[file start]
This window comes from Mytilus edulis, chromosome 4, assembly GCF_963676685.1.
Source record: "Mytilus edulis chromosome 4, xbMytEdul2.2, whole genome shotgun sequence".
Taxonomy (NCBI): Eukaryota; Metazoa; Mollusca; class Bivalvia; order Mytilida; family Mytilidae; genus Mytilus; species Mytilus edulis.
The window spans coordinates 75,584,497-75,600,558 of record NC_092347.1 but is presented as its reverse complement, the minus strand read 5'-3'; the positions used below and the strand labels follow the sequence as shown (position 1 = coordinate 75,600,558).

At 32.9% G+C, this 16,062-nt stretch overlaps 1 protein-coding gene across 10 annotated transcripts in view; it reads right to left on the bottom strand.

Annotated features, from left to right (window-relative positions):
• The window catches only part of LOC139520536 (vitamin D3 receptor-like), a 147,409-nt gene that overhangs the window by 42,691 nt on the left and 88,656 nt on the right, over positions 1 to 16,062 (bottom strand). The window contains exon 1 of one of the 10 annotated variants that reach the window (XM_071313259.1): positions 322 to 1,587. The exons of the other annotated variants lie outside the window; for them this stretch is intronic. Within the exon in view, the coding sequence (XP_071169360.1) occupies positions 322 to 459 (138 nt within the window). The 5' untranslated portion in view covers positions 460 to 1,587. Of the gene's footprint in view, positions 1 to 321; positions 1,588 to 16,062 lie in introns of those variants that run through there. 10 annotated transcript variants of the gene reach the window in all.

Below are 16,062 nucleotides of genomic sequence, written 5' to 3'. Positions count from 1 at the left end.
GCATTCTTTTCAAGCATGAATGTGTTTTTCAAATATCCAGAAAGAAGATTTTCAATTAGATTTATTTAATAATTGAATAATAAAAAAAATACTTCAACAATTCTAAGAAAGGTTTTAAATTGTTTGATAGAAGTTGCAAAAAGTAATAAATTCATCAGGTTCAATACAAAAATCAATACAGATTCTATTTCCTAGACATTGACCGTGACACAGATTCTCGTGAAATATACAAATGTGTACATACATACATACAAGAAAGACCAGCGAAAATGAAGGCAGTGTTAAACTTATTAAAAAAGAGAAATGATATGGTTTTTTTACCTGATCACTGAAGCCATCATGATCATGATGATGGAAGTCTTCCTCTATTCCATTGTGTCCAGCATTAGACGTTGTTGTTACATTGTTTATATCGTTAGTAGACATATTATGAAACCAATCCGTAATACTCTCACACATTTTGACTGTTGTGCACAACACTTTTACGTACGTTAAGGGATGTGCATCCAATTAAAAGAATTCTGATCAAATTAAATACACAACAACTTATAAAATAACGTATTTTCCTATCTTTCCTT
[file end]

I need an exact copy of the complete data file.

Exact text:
This window comes from Mytilus edulis, chromosome 4, assembly GCF_963676685.1.
Source record: "Mytilus edulis chromosome 4, xbMytEdul2.2, whole genome shotgun sequence".
Taxonomy (NCBI): Eukaryota; Metazoa; Mollusca; class Bivalvia; order Mytilida; family Mytilidae; genus Mytilus; species Mytilus edulis.
The window spans coordinates 75,584,497-75,600,558 of record NC_092347.1 but is presented as its reverse complement, the minus strand read 5'-3'; the positions used below and the strand labels follow the sequence as shown (position 1 = coordinate 75,600,558).

At 32.9% G+C, this 16,062-nt stretch overlaps 1 protein-coding gene across 10 annotated transcripts in view; it reads right to left on the bottom strand.

Annotated features, from left to right (window-relative positions):
• The window catches only part of LOC139520536 (vitamin D3 receptor-like), a 147,409-nt gene that overhangs the window by 42,691 nt on the left and 88,656 nt on the right, over positions 1 to 16,062 (bottom strand). The window contains exon 1 of one of the 10 annotated variants that reach the window (XM_071313259.1): positions 322 to 1,587. The exons of the other annotated variants lie outside the window; for them this stretch is intronic. Within the exon in view, the coding sequence (XP_071169360.1) occupies positions 322 to 459 (138 nt within the window). The 5' untranslated portion in view covers positions 460 to 1,587. Of the gene's footprint in view, positions 1 to 321; positions 1,588 to 16,062 lie in introns of those variants that run through there. 10 annotated transcript variants of the gene reach the window in all.

Below are 16,062 nucleotides of genomic sequence, written 5' to 3'. Positions count from 1 at the left end.
GCATTCTTTTCAAGCATGAATGTGTTTTTCAAATATCCAGAAAGAAGATTTTCAATTAGATTTATTTAATAATTGAATAATAAAAAAAATACTTCAACAATTCTAAGAAAGGTTTTAAATTGTTTGATAGAAGTTGCAAAAAGTAATAAATTCATCAGGTTCAATACAAAAATCAATACAGATTCTATTTCCTAGACATTGACCGTGACACAGATTCTCGTGAAATATACAAATGTGTACATACATACATACAAGAAAGACCAGCGAAAATGAAGGCAGTGTTAAACTTATTAAAAAAGAGAAATGATATGGTTTTTTTACCTGATCACTGAAGCCATCATGATCATGATGATGGAAGTCTTCCTCTATTCCATTGTGTCCAGCATTAGACGTTGTTGTTACATTGTTTATATCGTTAGTAGACATATTATGAAACCAATCCGTAATACTCTCACACATTTTGACTGTTGTGCACAACACTTTTACGTACGTTAAGGGATGTGCATCCAATTAAAAGAATTCTGATCAAATTAAATACACAACAACTTATAAAATAACGTATTTTCCTATCTTTCCTT